AstraZeneca says that clinical trials for the next generation of coronavirus vaccine would commence in the spring
AstraZeneca has said that it is on course to roll out a vaccine for COVID-19 that is effective against new variants of the coronavirus by autumn of this year.
The company, which had produced a COVID-19 vaccine alongside the University of Oxford, said that clinical trials for the next generation of vaccine would be commencing in the spring.
It added that the plan would be for the new vaccine to go into mass production within the next six to nine months.
Speaking as he unveiled the company’s annual results, chief executive of AstraZeneca Pascal Soriot said that there should be a drop in the UK’s hospital admissions “very soon” as a consequence of the nation’s vaccine rollout.
Cold chills, loss of appetite, headaches and muscle aches could be newly discovered symptoms of COVID-19 infection, according to a new study from Imperial College London, of over one million people, those with these symptoms were more likely to end up testing positive for the coronavirus.
AstraZeneca is set to deliver 100 million doses of their current vaccine across the globe this month, which will be increased to 200 million a month by this April.
Mr Soriot said: “100 million doses in February means 100 million vaccinations, which means hundreds of thousands of severe infections avoided and it also means thousands of deaths that are avoided.”
“We’re going to save thousands of lives and that’s why we come to work every day as individuals,” he added.
“Is it perfect? No it’s not perfect, but it’s great. Who else is making 100 million doses in February?” Mr Soriot said on a conference call about the vaccine.
The Anglo-Swedish pharmaceutical company reported a rise of 10% in revenues for the year to $26.6bn (£19.2bn) although only $2m (£1.4m) of which was recorded from the sale of the COVID-19 vaccine.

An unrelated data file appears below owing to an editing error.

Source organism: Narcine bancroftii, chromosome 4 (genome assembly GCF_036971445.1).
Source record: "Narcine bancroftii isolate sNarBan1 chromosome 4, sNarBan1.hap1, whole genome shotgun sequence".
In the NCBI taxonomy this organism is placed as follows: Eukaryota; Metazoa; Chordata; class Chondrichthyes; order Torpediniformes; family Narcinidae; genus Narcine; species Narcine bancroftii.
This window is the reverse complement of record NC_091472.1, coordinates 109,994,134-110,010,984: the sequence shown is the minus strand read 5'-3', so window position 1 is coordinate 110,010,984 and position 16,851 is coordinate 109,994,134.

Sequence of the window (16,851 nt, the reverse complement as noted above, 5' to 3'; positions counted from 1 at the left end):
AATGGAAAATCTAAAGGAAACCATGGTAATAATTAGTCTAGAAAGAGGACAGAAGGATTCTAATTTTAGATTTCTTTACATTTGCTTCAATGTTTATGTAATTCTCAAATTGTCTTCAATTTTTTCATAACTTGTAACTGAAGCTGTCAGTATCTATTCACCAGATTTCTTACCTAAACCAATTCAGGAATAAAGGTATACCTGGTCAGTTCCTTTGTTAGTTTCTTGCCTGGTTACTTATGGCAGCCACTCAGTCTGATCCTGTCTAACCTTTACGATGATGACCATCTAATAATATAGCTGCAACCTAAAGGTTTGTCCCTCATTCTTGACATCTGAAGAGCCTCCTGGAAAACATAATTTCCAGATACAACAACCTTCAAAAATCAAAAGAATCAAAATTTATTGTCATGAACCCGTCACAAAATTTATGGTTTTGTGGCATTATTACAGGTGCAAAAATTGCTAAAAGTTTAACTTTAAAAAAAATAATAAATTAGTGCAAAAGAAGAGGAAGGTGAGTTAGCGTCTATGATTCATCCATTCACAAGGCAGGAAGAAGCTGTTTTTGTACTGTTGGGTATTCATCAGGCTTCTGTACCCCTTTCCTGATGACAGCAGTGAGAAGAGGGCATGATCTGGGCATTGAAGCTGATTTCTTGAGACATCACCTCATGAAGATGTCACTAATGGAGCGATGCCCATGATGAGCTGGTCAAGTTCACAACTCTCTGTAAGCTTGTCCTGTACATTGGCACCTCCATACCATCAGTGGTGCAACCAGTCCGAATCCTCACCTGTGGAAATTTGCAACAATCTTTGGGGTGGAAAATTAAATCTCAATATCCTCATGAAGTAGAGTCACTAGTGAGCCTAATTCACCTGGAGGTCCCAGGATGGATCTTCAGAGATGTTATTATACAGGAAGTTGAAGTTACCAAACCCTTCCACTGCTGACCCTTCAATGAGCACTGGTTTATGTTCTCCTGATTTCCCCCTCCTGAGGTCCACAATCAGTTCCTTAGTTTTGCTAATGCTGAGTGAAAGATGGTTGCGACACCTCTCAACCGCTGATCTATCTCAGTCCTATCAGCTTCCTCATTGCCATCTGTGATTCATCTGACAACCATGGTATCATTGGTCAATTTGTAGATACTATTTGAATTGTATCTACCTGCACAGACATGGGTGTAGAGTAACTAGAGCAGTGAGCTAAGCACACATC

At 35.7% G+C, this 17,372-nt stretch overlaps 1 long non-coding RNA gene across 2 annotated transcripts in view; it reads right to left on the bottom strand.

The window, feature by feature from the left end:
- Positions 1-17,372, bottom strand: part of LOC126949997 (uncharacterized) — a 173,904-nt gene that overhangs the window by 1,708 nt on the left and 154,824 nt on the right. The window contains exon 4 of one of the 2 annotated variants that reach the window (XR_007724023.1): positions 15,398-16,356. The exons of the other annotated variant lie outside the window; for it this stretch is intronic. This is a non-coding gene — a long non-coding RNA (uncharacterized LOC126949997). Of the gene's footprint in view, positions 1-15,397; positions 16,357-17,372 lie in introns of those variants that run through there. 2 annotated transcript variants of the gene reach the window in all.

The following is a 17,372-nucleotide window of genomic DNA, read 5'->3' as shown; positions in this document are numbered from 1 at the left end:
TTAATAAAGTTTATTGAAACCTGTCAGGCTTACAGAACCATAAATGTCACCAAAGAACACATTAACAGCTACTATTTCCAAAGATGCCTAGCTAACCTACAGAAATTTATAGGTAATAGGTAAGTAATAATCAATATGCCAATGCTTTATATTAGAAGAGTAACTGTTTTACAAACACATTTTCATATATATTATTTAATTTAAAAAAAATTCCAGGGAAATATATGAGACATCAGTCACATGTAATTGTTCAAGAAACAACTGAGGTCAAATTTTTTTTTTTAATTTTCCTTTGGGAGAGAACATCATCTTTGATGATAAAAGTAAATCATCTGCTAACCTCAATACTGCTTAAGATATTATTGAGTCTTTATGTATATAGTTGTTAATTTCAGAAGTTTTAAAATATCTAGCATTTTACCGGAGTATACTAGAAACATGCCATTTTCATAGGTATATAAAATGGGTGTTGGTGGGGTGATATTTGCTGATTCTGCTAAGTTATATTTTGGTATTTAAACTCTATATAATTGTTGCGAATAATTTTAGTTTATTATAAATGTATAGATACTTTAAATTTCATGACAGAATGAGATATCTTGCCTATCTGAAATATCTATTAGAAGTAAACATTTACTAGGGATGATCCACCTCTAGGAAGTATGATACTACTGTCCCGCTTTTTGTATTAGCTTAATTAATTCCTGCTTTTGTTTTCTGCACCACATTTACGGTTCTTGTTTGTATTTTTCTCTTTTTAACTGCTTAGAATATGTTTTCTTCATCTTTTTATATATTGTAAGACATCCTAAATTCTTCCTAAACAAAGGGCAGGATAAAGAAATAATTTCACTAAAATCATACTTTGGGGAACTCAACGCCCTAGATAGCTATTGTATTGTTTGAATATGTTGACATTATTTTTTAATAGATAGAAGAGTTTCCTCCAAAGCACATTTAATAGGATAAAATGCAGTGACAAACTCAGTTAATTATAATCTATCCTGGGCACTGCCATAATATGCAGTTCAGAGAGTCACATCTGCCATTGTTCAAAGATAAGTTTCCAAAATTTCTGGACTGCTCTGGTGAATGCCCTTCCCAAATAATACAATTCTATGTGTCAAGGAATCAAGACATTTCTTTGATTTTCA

The Oxford-AstraZeneca vaccine is seen as being vital in the global fight against the novel coronavirus, because it is much easier to transport and store than most of the other COVID-19 vaccines that have been approved.
It is also cheaper and the vaccine’s development partners have said that they will provide it on a not-for-profit basis globally during the pandemic and also “in perpetuity” for those low and middle-income countries.
This comes after thousands of extra COVID tests are being rolled out in Manchester after a mutation of the Kent variant was found in the city. Four people from two unconnected households were found with the E484K mutation, Manchester City Council said, and 10,000 extra tests will now be distributed.
One of England’s deputy chief medical officers, Professor Jonathan Van-Tam, has said that the British public “should not be concerned” that the vaccine from Oxford/AstraZeneca could be any less effective against the new South African variant of the coronavirus.
He said that the case numbers within the UK are “very small” and that it is not likely to become more dominant than any of the other strains.
Prime Minister Boris Johnson told MPs on Wednesday: “I think we’re going to have to get used to the idea of vaccinating and then revaccinating in the autumn, as we come to face these new variants.”